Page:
Oil bath air cleaners were very widely used in automotive and small engine applications until the widespread industry adoption of the paper filter in the early 1960s. Such cleaners are still used in off-road equipment where very high levels of dust are encountered, for oil bath air cleaners can sequester a great deal of dirt relative to their overall size without loss of filtration efficiency or airflow. However, the liquid oil makes cleaning and servicing such air cleaners messy and inconvenient, they must be relatively large to avoid excessive restriction at high airflow rates, and they tend to increase exhaust emissions of unburned hydrocarbons due to oil aspiration when used on spark-ignition engines.
In the early 20th century (about 1900 to 1930), water bath air cleaners were used in some applications (cars, trucks, tractors, and portable and stationary engines). They worked on roughly the same principles as oil bath air cleaners. For example, the original Fordson tractor had a water bath air cleaner. By the 1940s, oil bath designs had displaced water bath designs because of better filtering performance.
Bulk solids handling involves the transport of solids (mechanical transport, pneumatic transport) which may be in a powder form. Many industries are handling bulk solids (mining industries, chemical industries, food industries) which requires the treatment of air streams escaping the process so that fine particles are not emitted, for regulatory reasons or economical reasons (loss of materials). As a consequence, air filters are positioned at many places in the process, especially at the reception of pneumatic conveying lines where the quantity of air is important and the load in fine particle quite important. Filters can also be placed at any point of air exchange in the process to avoid that pollutants enter the process, which is particularly true in pharmaceuticals and food industries. The physical phenomena involved in catching particles with a filter are mainly inertial and diffusional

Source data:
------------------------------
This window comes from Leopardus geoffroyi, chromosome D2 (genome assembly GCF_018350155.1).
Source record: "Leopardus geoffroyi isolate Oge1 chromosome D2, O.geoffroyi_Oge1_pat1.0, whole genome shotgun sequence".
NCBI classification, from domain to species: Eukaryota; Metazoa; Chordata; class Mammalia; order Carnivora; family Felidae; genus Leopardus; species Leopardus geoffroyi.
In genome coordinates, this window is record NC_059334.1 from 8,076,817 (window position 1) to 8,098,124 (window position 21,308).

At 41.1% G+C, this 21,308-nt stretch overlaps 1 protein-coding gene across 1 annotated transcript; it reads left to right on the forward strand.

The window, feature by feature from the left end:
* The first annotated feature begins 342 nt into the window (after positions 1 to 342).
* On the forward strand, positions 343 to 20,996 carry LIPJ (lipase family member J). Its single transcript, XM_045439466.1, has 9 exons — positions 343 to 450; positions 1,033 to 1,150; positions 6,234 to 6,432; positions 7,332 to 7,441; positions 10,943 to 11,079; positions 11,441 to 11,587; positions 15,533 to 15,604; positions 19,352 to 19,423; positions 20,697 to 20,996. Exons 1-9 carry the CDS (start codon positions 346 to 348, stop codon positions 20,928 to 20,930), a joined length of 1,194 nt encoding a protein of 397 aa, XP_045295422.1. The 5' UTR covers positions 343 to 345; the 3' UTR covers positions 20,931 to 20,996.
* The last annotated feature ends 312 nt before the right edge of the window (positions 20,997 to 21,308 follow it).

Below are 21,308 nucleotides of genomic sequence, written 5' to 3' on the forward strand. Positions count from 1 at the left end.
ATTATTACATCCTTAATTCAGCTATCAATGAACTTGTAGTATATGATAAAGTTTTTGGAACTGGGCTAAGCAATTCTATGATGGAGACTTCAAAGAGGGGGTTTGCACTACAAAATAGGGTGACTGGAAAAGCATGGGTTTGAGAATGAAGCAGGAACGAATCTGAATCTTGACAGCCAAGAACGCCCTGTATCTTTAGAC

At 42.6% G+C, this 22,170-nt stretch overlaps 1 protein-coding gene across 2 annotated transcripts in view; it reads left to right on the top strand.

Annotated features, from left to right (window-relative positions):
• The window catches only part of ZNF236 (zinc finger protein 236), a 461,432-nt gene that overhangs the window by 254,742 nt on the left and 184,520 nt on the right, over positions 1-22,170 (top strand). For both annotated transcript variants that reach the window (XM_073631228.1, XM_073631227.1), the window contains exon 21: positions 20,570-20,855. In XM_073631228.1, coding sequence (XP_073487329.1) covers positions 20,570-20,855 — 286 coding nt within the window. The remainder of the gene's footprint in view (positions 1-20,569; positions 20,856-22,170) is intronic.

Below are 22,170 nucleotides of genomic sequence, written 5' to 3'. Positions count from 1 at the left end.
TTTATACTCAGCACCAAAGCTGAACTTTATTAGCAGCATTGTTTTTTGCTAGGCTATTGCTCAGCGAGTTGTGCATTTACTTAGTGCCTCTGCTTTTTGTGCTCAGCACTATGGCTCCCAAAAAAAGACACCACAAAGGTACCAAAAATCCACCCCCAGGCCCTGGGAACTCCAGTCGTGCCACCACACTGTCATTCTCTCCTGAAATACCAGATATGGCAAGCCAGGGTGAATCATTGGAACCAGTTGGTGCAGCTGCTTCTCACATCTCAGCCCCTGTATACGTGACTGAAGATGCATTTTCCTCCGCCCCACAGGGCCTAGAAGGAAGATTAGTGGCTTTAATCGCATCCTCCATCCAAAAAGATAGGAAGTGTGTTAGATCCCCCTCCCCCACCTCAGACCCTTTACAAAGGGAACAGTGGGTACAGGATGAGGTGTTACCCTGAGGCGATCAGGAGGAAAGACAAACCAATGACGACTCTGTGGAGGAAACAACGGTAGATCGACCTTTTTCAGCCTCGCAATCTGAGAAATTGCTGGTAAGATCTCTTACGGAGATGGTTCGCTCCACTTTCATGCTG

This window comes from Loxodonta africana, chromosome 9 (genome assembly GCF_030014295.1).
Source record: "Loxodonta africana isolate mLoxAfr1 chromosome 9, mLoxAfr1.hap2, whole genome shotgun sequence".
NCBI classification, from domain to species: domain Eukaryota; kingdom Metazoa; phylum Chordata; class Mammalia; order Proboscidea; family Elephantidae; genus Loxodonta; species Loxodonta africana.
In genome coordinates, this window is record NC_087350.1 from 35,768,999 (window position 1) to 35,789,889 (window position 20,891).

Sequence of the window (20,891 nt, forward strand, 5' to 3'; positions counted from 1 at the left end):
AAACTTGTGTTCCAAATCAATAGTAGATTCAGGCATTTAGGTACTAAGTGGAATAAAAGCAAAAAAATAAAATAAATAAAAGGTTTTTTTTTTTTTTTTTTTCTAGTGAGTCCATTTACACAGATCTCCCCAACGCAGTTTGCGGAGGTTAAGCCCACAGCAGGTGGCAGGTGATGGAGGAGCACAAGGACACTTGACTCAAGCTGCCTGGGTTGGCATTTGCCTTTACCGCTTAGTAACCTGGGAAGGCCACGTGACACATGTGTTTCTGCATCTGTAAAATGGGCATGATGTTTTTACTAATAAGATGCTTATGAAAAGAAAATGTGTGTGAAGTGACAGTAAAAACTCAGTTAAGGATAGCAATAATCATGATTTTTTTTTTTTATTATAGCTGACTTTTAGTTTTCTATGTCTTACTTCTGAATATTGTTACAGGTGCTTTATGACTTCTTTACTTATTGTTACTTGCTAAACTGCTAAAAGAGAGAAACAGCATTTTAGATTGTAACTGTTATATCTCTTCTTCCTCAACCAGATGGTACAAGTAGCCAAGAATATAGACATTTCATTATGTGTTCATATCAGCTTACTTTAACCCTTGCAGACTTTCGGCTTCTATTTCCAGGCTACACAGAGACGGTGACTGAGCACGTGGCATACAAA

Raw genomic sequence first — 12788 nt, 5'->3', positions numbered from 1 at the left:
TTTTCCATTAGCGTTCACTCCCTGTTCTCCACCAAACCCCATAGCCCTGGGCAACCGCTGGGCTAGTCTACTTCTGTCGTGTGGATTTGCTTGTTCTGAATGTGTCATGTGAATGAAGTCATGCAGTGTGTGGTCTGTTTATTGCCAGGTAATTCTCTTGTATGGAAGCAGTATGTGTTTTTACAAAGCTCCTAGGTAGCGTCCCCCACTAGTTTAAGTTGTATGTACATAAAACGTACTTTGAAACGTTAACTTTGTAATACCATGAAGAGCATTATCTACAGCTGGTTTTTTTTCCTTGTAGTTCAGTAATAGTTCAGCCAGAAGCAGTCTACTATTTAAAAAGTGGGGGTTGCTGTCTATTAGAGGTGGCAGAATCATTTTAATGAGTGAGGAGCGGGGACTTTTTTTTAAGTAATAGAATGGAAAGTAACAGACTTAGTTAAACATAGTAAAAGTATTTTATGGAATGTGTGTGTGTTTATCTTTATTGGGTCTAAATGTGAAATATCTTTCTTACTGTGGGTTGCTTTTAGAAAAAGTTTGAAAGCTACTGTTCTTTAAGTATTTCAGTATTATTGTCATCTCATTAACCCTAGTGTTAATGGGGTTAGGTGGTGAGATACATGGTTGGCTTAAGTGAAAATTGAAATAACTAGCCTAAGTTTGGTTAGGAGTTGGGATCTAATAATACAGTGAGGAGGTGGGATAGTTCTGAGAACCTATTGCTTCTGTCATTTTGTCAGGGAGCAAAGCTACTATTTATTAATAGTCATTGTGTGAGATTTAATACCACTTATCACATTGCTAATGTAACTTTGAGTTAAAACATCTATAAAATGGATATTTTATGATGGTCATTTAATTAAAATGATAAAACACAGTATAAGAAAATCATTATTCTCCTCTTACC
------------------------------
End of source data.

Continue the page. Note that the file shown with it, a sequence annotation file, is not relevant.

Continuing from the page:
Under European normalization standards EN 779, the following filter classes were recognized:
|Usage||Class||Performance||Performance test||Particulate size
approaching 100% retention
|G1||65%||Average value||>5 μm||BS EN779|
|G2||65–80%||Average value||>5 μm||BS EN779|
|G3||80–90%||Average value||>5 μm||BS EN779|
|G4||90%–||Average value||>5 μm||BS EN779|
|M5||40–60%||Average value||>5 μm||BS EN779|
|M6||60–80%||Average value||>2 μm||BS EN779|
|F7||80–90%||Average value||>2 μm||BS EN779|
|F8||90–95%||Average value||>1 μm||BS EN779|
|F9||95%–||Average value||>1 μm||BS EN779|
|Semi HEPA||E10||85%||Minimum value||>1 μm||BS EN1822|
|E11||95%||Minimum value||>0.5 μm||BS EN1822|
|E12||99.5%||Minimum value||>0.5 μm||BS EN1822|
|HEPA||H13||99.95%||Minimum value||>0.3 μm||BS EN1822|
|H14||99.995%||Minimum value||>0.3 μm||BS EN1822|
|ULPA||U15||99.9995%||Minimum value||>0.3 μm||BS EN1822|
|U16||99.99995%||Minimum value||>0.3 μm||BS EN1822|
|U17||99.999995%||Minimum value||>0.3 μm||BS EN1822|
European standard EN 779, on which the above table is based, remained in effect from 2012 to mid-2018, when it was replaced by ISO 16890.